Has your child been complaining about pain in his legs? Specifically hips, knees or heels? Does the pain get worse with activity, and better with rest?
A lot of the time, these can get passed off as “growing pains”, but more likely, they may have an inflammation of their growth plate, also known as an apophysitis. The most common of these are:
- Sever’s Disease (back or underside of the heel)
- Osgood Schlatter’s Disease (bony area under the patella/knee cap)
- Iliac crest apophysitis (bony part of the upper hip area near the waist)
- Sinding-Larson-Johansson syndrome (bottom part of the patella/knee cap)
- Little League Elbow (bony part of the inner part of the elbow)
As children grow, their bones and muscles do not always grow at an equal rate. This can cause unusual stress on the point where the muscles attach to the bone. Add in repetitive activity such as running, jumping, throwing or kicking and this can lead to irritation, inflammation, and micro-fractures at the growth plate.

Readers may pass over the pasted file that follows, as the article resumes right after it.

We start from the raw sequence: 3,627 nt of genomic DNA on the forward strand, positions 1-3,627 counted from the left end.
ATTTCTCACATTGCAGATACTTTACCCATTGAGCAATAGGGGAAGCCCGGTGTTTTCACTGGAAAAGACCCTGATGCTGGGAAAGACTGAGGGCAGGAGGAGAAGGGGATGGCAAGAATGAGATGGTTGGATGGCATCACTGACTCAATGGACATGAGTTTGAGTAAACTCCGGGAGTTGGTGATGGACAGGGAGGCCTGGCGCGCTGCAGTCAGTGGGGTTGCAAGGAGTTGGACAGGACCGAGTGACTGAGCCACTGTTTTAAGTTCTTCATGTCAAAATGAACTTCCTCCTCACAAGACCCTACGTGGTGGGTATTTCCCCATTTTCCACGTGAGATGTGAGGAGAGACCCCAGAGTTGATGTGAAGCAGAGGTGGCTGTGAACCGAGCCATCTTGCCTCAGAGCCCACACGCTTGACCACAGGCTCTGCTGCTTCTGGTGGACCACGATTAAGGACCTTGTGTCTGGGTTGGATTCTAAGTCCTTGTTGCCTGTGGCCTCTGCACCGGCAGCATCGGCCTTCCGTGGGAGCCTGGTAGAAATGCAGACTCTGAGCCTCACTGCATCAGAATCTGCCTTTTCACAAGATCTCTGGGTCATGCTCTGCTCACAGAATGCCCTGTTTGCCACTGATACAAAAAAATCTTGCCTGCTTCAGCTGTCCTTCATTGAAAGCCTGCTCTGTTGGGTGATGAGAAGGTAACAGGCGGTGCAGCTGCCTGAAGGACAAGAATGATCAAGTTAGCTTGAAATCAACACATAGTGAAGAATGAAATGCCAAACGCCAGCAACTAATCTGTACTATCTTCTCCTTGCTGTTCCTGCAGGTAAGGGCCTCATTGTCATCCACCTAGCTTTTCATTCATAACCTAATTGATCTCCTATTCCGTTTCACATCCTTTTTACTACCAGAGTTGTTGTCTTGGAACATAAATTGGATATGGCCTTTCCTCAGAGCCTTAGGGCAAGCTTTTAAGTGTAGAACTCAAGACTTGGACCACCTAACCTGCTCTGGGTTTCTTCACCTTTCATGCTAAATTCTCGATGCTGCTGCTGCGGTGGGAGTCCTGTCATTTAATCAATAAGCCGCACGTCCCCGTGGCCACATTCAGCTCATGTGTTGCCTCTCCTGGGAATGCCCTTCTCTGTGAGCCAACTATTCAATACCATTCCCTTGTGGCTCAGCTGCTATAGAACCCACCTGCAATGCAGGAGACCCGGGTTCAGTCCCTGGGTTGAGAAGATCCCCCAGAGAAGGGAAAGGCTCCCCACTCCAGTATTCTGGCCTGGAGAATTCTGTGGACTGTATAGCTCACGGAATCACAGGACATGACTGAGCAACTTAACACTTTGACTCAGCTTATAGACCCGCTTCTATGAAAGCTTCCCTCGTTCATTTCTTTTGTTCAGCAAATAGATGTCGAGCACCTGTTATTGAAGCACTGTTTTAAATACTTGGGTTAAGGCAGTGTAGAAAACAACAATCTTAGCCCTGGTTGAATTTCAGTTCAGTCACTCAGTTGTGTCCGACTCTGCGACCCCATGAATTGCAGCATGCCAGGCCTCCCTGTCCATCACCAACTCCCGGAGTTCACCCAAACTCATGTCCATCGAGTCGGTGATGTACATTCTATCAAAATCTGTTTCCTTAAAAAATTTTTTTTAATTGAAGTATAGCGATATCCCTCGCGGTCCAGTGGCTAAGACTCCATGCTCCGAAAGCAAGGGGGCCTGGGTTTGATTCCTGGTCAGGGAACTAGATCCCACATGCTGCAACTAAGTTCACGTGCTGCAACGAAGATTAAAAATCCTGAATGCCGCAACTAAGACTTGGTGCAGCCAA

While we may not be able to control your child’s growth rate, we can help to reduce the impact of these growth spurts on the muscles and growth plates to help reduce pain and improve function. If you think this sounds familiar do not hesitate to contact us. Then sooner you can get on top of it, the better. We can do a full assessment of where your child’s pain is coming from, and help set you up with a plan to manage it.